Mônica Hoff is an artist and researcher. She has a BA in Visual Art specializing in the Pedagogy of Art and a Masters in History, Theory and Art Criticism both from the Universidade Federal de Rio Grande de Sul (UFRGS). From 2006 through February 2014 she coordinated the pedagogic Project of the Mercosul Biennial, acting as “ground curator” and coordinator of the 9th Mercosul Biennial’s pedagogic initiative Cloud Formations in 2013. She also co-edited the publications Pedagogy in an Expanded Field with Pablo Helguera and A Nuvem e Manual para Curiosos with Sofía Hernandez Chong Cuy.

Mysterious Creatures Dance Fusion (MCDF) is an interdisciplinary art group that was formed in 2011 by youth members of the Keleketla! Library After School Program, Johanesburgh, South Africa. The organization works with the youth, mainly school learners, using art as one of its mediums of education and information. Mysterious Creatures Dance Fusion was formed to continue what the founding members had learned; to grow and expand in dance and to find collaborations independent of facilitators; to explore creative movement in both physical theatre and outside. Our mission is to create a platform for young and aspiring artists to collaborate and put into practice their skills while learning and growing from each other:

  • Nqobile Khumalo: Dance is a free and easy language, both for communication and expression. It allows me to use everyday gestures to communicate without the use of words. Its meaning is beyond that of physical movements; it can embody all the other emotions far better than words at times, simply because it is a visual language and the only lie it can tell is the message itself, if not portrayed from one’s true emotions.
  • Neo Doctor Ncube: It takes an athlete to dance but an artist to be a dancer. In dance there is vitality, a life force, an energy, a quickening that is translated through me into action. And because there is only one me, this expression is unique and it’s hard to be blocked because when it is blocked it will be difficult for it to exist through any other medium. It will be lost. Dance is a language in art that defines who I am. This is how I communicate with my people; a few might understand and a few might not get what I try to portray. Lastly I quote: “Dance is a vertical expression of a horizontal desire”. Remember that!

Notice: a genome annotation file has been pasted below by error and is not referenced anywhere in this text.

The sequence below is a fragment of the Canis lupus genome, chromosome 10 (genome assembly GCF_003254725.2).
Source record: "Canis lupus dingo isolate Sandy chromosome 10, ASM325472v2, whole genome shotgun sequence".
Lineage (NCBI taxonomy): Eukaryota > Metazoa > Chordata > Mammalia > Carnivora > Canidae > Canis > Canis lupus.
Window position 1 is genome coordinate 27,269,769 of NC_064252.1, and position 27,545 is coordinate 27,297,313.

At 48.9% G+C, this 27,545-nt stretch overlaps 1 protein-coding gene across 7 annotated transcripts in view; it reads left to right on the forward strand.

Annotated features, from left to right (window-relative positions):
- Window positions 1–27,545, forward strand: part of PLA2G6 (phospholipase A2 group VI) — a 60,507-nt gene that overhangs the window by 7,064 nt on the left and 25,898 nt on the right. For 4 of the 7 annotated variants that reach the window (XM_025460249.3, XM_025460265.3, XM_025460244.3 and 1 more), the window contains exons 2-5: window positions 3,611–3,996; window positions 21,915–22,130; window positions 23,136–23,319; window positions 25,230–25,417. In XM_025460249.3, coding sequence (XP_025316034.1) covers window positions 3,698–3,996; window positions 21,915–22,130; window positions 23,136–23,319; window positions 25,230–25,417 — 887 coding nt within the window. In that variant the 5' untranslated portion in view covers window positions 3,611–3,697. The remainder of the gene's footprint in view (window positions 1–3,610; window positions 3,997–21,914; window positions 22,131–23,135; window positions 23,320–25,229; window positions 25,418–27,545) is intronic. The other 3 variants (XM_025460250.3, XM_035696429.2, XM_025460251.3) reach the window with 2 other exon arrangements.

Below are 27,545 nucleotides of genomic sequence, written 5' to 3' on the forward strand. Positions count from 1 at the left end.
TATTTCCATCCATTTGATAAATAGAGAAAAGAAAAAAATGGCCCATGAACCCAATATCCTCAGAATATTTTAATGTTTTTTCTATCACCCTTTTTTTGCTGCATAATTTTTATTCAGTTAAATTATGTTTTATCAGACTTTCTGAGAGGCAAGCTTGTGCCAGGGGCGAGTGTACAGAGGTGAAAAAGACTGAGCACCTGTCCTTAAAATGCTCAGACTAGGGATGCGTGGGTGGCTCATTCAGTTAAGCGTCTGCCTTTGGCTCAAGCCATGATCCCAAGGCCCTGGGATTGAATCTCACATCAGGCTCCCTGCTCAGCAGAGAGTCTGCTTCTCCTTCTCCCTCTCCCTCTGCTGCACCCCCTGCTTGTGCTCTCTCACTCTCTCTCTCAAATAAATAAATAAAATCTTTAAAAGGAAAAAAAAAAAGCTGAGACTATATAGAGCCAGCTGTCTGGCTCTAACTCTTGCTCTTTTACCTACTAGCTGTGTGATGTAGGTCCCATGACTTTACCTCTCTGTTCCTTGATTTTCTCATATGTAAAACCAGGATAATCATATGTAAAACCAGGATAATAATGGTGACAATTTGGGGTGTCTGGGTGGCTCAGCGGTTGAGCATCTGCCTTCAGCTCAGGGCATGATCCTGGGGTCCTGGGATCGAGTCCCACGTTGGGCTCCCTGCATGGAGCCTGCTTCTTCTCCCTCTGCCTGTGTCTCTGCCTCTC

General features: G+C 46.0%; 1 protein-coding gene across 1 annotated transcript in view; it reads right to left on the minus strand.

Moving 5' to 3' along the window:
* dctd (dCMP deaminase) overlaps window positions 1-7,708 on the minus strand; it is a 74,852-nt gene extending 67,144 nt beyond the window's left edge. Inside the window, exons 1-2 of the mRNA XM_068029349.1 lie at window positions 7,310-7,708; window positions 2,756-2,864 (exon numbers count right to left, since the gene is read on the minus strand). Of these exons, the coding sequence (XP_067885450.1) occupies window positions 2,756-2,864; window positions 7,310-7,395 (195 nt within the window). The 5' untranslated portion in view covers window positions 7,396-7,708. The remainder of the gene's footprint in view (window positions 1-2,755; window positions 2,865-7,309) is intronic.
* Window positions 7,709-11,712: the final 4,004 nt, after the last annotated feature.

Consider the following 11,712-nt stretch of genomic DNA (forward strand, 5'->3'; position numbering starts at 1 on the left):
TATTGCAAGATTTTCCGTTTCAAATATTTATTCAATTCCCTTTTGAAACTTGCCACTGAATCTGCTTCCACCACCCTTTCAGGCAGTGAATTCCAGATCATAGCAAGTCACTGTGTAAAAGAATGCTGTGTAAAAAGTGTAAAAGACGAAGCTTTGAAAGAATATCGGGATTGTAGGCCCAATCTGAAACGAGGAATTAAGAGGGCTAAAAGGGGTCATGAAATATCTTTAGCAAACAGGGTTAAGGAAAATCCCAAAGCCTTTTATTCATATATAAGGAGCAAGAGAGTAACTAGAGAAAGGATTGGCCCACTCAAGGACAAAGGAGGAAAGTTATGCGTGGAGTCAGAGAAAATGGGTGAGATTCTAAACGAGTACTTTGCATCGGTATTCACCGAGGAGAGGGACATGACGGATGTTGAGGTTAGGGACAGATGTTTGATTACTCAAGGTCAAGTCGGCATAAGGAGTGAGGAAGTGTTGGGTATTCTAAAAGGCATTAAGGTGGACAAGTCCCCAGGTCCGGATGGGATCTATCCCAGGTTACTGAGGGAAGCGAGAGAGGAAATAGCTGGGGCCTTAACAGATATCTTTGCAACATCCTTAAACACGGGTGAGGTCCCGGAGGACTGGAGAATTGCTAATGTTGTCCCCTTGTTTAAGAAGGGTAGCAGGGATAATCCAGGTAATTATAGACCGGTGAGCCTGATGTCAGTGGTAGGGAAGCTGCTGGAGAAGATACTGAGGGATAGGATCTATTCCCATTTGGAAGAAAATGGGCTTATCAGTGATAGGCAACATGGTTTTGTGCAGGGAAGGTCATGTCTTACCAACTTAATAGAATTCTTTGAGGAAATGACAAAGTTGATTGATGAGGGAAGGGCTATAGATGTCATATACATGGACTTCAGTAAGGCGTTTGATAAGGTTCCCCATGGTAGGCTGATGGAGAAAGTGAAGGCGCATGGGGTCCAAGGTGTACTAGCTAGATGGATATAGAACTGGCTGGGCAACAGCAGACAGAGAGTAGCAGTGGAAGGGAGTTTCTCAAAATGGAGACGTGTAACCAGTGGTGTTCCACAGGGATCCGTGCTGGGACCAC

• Wesley Hlongwane started dance in 2008. He has worked and performed with different artists who have pushed him and introduced to him to different techniques and skills. He started working with Keleketla! Library in 2010 with Nqobile Khumalo, Doctor Neo Ncube, Emma Ramashala, and Lerato Makopo under the guidance of Michael Shelton Machaya on a piece called “Movement Mandela.” From there he worked with The Forgotten Angle Theatre Collaborative – an ongoing collaboration – as part of MCDF. Other collaborators include Nyaniso Dzedze, Wits School of Arts Fine Arts students (Ruru Rusike, Grace Mmabatho Mokalapa and Daniella Dagnin) and recently Lindiwe Matshikiza on her “Donkey Child” interdisciplinary production.
  • Andile Nzuza: I overstand [understand] dance as a talking spirit and respect its presence since it evokes my emotions to engage on another level of consciousness and wisdom of the cosmic energy. I was born as an artist who sings, dances, acts, and even does gymnastics. I started professionally in Afrofusion and Contemporary dance when I was attending the company called Moving Into Dance Moiphatong in the open class program, obtaining a certificate for the year 2013. As a spiritual individual I dance for my ancestors to pass me enlightenment and wisdom.
  • Invention Tshibollo Ramaisa: Dance is so important to me because I can tell many stories by just using my own body. Every movement has its one meaning. I can dance different types of dance: Afrofusion, Pantsula, Hip-hop, and Contemporary. I am a dancer!